Isaiah has so much energy, but that’s one of the challenges of Duchenne Muscular Dystrophy, a condition that can be carried by females, but presents in males. Before boys with DMD lose ambulation, they are challenged with a loss of energy, walking long distances, and staying upright.. Over the course of the day at school or at home with our family, Isaiah wears down physically and mentally. Many families get scooters to assist in this phase, but they are hard to drive for an 8 year-old and they also lead to posture and form difficulties. A piece of equipment called SmartDrive is a vast improvement over the scooter because it encourages good positive posture, allows Isaiah independence, and by reducing the amount of walking – helps him save him energy during the day. of a lot of walking. This means more quality time with friends, family, and at school!
Help other kids like Isaiah to get the equipment they need for a more active and inclusive life. Give today at VarietyKC.org/donate. Thank you!!,
Jacob has cerebral palsy with muscle weakness, difficulty walking, and decreased coordination.
He enjoys playing outside with friends, but isn’t able to keep up with friends and siblings on his bike, even with assistance from his parents. He needs help with hills, leg positioning, and safety using the recumbent bike they purchased, which does not meet his needs.
His request is for the special accessories on the next size up bike, to help him enjoy riding with friends and to keep him safe.
By now, you probably know that Variety KC believes every child should have a bike that fits their needs – and Jacob will be getting what he needs! Help us to help all kids enjoy the rite of passage – bike riding! Donate today at VarietyKC.org/donate/
“Nothing compares to the simple pleasure of riding a bike.”
John F. Kennedy
Jesus was born with Spina Bifida (Spina bifida is a birth defect that occurs when the spine and spinal cord don’t form properly. It falls under the broader category of neural tube defects. The neural tube is the embryonic structure that eventually develops into the baby’s brain and spinal cord and the tissues that enclose them.)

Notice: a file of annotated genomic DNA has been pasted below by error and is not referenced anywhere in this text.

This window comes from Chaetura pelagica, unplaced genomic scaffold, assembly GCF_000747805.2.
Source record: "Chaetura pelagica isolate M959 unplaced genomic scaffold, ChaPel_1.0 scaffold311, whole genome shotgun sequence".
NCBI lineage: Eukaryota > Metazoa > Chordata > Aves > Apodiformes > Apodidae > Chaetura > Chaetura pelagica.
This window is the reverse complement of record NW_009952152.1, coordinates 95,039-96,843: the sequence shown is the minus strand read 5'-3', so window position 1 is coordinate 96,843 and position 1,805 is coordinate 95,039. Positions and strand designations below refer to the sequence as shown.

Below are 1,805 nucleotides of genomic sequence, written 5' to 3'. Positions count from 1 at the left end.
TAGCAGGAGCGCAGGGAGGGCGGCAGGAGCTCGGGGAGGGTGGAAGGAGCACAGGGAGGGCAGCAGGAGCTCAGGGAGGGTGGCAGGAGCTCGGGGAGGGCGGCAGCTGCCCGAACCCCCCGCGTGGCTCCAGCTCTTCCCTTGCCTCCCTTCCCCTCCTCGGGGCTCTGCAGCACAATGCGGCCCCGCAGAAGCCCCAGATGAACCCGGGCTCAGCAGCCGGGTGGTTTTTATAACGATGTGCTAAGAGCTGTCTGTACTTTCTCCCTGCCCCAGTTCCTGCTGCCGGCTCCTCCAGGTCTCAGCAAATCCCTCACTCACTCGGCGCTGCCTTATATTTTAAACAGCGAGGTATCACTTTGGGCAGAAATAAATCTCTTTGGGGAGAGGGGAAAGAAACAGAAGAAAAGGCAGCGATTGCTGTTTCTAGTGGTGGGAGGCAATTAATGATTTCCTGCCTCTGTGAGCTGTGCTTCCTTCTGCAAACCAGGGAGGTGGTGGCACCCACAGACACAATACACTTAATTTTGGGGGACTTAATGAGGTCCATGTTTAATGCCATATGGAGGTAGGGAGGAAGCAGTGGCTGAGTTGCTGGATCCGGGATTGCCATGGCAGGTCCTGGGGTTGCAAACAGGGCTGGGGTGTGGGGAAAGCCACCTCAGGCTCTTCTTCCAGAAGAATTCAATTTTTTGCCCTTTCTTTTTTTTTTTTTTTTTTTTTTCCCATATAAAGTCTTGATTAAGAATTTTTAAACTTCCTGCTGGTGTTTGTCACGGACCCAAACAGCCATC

But – his diagnosis doesn’t stop him! He loves all sports, loves to be active, and plays for the KC Kings (wheelchair basketball). In order to keep playing safely, Jesus needs a wheelchair designed specifically for the sport. A basketball wheelchair means inclusion, it means beneficially fitness opportunities, and it means being part of a team!
Variety KC donors look forward to seeing Jesus out on the court! Shouldn’t every child have a chance to get off the bench and into the game? Help us make that possible…donate today at VarietyKC.org/donate/
Thank you so much!
Hayden is a very busy, outdoorsy kind of guy. He was born with a rare chromosome disorder resulting in two micro-deletions. This causes global physical and cognitive delays and difficulties. He is nonverbal and has physical limitations. In a big milestone, he recently started walking, but is quickly fatigued and can fall if the terrain is not perfectly smooth.
Here’s what his mom shared with us about Hayden’s life:
“Hayden is energetic and loves being outside! He’d live outside if it was up to him! 🙂 He is missing out on on the benefit of so many walks and trail hikes due to always being in his wheelchair or special needs stroller. It’s hard to maneuver wheeled items in the woods! Hayden would like be able to walk alongside us when possible, then hitch a ride on Dad’s back when he gets tired or the terrain gets too rough for him. Hayden would also have a completely different perspective on the world with the Freeloader! He would be able to make eye contact with more people and have more social interactions because of the height he’d be at! The freedom to enjoy the outdoors with his family as an 8-year-old boy would be a gift beyond words. Not only would Hayden be able to enjoy hikes, we would be able to go on longer walks in the city too! Downtown KC is really coming alive with things to do with family and we would be able to enjoy these events even more with the Freeloader. Finally, let’s be honest, wheelchairs & specialty strollers are HEAVY-loading, unloading, and just maneuvering around can exhaust the caregiver. The Freeloader only weighs a few pounds and can be worn even if Hayden isn’t riding. It’s convenience and the opportunity for freedom and new adventures are why we would love the support of Variety KC! Thanks for considering our request!
Variety KC partners know how important mobility is! Hayden is getting his Freeloader and we look forward to see him out and about, all over town. Every child deserves to Be Active, Be Social, and Belong – please help Variety KC make that happen, donate today at VarietyKC.org/donate/
Christian is a young man with a diagnosis of Down Syndrome. He is being raised by a single mom in a household long on love, but short on money for extras.
At school, Christian has discovered the joy of riding an adaptive bike. He loves it because it allows him to be social and interact with people. It also provides great physical activity and is both confidence boosting and encourages independence. Having an adaptive tryke at home would allow him to participate in his favorite activity after school and on weekends…meaning more socialization, and more exercise!
Variety KC partners are especially happy to donate adaptive bikes, it’s a passage of childhood (and adulthood) that everyone should have the chance to experience. So, Christian is getting his bike….but there are so many more who need one too. Won’t you help us to make sure every child has a bike they can ride? Donate today at VarietyKC.org/donate/